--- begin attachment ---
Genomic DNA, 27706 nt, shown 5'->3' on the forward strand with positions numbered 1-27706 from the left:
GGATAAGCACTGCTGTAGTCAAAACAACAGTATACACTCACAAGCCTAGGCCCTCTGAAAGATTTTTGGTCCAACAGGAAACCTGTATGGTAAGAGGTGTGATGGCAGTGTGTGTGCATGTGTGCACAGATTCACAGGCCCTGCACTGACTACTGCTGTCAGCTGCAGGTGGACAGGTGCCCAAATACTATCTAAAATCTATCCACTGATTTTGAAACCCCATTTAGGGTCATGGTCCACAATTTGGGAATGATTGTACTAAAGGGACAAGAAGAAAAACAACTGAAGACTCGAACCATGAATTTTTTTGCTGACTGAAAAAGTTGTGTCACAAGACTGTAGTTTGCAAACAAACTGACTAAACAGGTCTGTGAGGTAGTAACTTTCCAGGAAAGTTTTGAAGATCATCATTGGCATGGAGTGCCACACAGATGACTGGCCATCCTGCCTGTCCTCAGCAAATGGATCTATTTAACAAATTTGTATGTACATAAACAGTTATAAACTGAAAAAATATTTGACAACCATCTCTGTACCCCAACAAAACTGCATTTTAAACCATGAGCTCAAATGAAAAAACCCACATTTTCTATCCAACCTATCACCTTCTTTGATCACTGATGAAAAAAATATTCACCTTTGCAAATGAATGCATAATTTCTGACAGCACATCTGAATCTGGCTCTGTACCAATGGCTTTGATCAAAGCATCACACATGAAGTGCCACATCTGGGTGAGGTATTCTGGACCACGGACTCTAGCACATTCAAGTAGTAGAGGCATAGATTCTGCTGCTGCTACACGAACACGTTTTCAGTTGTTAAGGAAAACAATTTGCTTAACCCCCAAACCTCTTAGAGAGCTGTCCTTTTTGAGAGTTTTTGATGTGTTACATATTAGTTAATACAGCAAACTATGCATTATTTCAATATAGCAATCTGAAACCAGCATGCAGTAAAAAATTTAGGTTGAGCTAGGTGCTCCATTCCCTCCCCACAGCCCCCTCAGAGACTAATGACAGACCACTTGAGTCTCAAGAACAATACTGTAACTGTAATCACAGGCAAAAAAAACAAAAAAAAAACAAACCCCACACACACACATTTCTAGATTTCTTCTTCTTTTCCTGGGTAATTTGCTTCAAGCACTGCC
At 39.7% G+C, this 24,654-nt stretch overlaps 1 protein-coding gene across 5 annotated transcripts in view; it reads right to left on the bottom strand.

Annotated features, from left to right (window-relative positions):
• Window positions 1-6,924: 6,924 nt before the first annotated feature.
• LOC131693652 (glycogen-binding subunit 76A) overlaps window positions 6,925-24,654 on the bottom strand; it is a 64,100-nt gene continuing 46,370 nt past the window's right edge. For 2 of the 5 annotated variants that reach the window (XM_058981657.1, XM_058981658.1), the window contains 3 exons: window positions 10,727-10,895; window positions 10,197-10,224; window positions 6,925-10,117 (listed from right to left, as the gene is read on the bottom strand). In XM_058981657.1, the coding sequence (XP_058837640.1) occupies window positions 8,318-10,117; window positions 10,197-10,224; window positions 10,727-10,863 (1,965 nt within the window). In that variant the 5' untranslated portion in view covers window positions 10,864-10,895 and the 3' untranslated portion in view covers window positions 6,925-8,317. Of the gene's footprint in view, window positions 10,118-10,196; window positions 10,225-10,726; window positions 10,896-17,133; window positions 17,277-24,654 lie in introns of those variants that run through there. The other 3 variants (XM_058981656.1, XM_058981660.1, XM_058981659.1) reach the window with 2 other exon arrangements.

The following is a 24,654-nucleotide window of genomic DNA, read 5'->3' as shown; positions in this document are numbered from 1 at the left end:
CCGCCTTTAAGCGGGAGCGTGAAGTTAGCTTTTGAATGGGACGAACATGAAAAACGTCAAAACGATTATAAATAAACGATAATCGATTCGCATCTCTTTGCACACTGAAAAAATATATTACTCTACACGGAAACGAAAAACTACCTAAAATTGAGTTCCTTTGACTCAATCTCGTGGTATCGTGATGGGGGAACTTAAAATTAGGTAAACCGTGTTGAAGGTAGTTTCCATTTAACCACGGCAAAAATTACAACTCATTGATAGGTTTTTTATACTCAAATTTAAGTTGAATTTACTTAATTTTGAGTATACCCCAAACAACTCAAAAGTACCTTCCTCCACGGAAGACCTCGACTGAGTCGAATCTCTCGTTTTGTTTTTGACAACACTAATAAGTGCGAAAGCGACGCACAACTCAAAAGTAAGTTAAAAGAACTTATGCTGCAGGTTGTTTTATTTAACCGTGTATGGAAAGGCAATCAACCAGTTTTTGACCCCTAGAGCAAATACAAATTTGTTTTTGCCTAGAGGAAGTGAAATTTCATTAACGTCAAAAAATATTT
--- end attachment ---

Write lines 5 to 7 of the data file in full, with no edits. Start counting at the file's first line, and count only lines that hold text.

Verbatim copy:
• Window positions 1-6,924: 6,924 nt before the first annotated feature.
• LOC131693652 (glycogen-binding subunit 76A) overlaps window positions 6,925-24,654 on the bottom strand; it is a 64,100-nt gene continuing 46,370 nt past the window's right edge. For 2 of the 5 annotated variants that reach the window (XM_058981657.1, XM_058981658.1), the window contains 3 exons: window positions 10,727-10,895; window positions 10,197-10,224; window positions 6,925-10,117 (listed from right to left, as the gene is read on the bottom strand). In XM_058981657.1, the coding sequence (XP_058837640.1) occupies window positions 8,318-10,117; window positions 10,197-10,224; window positions 10,727-10,863 (1,965 nt within the window). In that variant the 5' untranslated portion in view covers window positions 10,864-10,895 and the 3' untranslated portion in view covers window positions 6,925-8,317. Of the gene's footprint in view, window positions 10,118-10,196; window positions 10,225-10,726; window positions 10,896-17,133; window positions 17,277-24,654 lie in introns of those variants that run through there. The other 3 variants (XM_058981656.1, XM_058981660.1, XM_058981659.1) reach the window with 2 other exon arrangements.

The following is a 24,654-nucleotide window of genomic DNA, read 5'->3' as shown; positions in this document are numbered from 1 at the left end: